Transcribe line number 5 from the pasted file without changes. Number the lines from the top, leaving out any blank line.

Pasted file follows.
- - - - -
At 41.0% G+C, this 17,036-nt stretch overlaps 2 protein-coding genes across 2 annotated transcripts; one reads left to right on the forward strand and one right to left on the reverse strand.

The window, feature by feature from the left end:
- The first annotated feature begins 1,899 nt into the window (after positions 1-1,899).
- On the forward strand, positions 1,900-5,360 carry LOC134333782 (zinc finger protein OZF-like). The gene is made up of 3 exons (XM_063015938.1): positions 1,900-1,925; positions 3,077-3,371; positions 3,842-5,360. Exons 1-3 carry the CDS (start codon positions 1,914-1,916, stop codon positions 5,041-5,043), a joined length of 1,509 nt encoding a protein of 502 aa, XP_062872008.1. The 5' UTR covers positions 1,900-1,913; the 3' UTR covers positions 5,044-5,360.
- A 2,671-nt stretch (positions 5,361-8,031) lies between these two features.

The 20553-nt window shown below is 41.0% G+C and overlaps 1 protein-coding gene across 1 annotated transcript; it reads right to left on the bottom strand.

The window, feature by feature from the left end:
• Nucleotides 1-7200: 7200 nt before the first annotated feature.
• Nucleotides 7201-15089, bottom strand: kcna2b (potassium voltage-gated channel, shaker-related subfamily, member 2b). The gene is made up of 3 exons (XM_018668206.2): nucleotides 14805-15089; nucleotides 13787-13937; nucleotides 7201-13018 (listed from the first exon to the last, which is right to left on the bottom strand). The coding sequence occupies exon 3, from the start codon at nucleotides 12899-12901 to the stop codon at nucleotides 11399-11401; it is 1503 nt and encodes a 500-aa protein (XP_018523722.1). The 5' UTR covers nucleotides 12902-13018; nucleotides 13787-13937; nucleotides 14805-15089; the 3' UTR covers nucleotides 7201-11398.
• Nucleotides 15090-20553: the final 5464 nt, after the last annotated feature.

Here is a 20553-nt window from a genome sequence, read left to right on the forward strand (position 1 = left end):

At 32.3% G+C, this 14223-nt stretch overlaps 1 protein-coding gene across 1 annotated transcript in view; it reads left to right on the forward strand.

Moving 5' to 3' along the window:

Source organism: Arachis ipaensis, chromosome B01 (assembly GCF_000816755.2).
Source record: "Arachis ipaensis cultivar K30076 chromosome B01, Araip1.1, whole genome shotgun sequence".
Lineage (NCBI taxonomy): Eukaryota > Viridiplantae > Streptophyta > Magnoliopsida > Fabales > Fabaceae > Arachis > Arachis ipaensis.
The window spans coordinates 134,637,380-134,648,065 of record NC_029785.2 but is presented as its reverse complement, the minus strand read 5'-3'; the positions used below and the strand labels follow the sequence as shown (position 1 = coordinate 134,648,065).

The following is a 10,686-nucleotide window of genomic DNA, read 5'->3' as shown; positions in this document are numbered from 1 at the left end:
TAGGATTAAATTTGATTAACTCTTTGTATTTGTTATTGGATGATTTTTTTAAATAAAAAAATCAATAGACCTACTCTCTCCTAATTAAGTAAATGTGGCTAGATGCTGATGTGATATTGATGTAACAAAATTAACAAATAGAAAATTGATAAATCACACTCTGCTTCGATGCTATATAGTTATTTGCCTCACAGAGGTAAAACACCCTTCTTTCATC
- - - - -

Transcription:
- A 2,671-nt stretch (positions 5,361-8,031) lies between these two features.